Spillovers from clean versus dirty technologies and growth: implications for macro-modelling

Our recent work (Dechezlepretre, Martin & Mohnen, 2014, DMM) shows that clean innovation generates higher spillovers than dirty innovation. This could imply that shifting resources from dirty R&D to clean via a policy intervention can generate higher growth at th emacro level. However, the question arises what is driving this spillover gap? DMM explore explanations such as the suggestion that clean technologies are more general purpose or more original without much success. This leaves the explanation that spillovers – per innovation – are larger simply because clean technologies are a relatively un-explored field and there are decreasing returns to spillovers. Hence, what we measure is the higher marginal effect, however this advantage will dissipate once clean expands.

However, an implication of the presence of spillovers with decreasing returns is the possibility of multiple market equilibria some of which are inferior. Hence, if the economy is locked in an inferior equilibrium a policy intervention can lead to sustainable welfare improvement. In this note we develop a simple model that illustrates this.

Policy brief on clean innovation and growth

Are climate policies good or bad for growth? Many policy makers who are trying to implement such policies are promising positive growth effects not only in the long run of 50 to 100 years, when effective climate policies will help to mitigate the potentially catastrophic economic consequences of climate change, but also in the short run when such policies are primarily perceived as a cost burden on businesses.

Sustained growth of per capita income can only be achieved by continued innovation; i.e. by continuously coming up with ever more sophisticated ways to transform a limited set of resources into economic value. It is now well established that effective climate policies induce innovation in clean technologies that help to reduce greenhouse gas emissions (GHG). However, by making polluting activities less profitable, climate policies also reduce innovation activity in polluting technologies. For example, our previous research on the automotive industry has documented that an increase in fuel prices – which would also happen as a consequence of the introduction of carbon pricing – increases innovation related to electric, hybrid and hydrogen vehicles but depresses innovation related to the internal combustion engine. Therefore, the overall consequences of climate policies in terms of economic growth will be determined by the net effect of the increase in clean and the reduction in dirty innovation. Should we expect this effect to be positive? Clean technologies comprise of a range of new and relatively unexplored technology fields. This could imply that there are opportunities for large economic gains similar to the emergence of Information & Communications Technologies over the last 40 years.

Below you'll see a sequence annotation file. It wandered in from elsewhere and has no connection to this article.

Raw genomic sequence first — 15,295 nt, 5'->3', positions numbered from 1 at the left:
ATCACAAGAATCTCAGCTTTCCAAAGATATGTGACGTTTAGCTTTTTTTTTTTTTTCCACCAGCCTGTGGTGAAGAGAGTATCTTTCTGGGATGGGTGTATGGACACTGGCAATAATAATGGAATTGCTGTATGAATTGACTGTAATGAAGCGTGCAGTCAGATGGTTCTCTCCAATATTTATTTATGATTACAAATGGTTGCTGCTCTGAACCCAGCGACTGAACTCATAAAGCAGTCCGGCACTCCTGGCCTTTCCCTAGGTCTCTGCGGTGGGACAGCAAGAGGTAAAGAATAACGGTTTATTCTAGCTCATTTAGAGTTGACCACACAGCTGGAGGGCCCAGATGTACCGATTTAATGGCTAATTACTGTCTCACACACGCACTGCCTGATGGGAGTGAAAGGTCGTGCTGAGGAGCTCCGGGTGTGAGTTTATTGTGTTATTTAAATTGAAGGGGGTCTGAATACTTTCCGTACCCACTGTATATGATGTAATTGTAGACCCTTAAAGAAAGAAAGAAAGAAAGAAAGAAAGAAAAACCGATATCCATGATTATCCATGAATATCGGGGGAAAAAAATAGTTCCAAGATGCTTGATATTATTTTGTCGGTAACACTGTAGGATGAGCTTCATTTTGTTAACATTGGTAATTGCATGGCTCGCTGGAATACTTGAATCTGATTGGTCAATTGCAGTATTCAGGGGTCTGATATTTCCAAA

However, this does not necessarily mean that climate policies will have a positive effect on growth. What matters for growth are not the overall economic gains between clean and dirty technologies but if there is a significant difference in the non-private economic returns. These non-private economic returns are what we refer to as innovation spillovers. An obvious example of such a spillover is Android-based smart phones. It was Apple that first launched the now dominant design of smart phones. However, other companies such as Google were also able to benefit from the original R&D investments undertaken by Apple by copying or improving the original design.

Knowledge spillovers from clean and dirty technologies: a patent citation analysis

This report is co-authored by Antoine Dechezleprêtre, Grantham Research Institute on Climate Change and the Environment, London School of Economics; and  Myra Mohnen, University College London.

How much should governments subsidize the development of new clean technologies? We use patent citation data to investigate the relative intensity of knowledge spillovers in clean and dirty technologies in four technological fields: energy production, automobiles, fuel and lighting. We find that clean patents receive on average 43% more citations than dirty patents. We also look at indirect spillovers using Google’s Page Rank applied to patent data. This suggests that clean patents are also cited by more prominent patents. These results hold for all four technological areas. Two factors are shown to explain the clean superiority: clean technologies have more general applications, and they are radically new compared to more incremental dirty innovation. Knowledge spillovers from clean technologies are comparable in scale to those observed in the IT sector. Our results mean that stronger public support for clean R&D is warranted. They also suggest that green policies might be able to boost economic growth.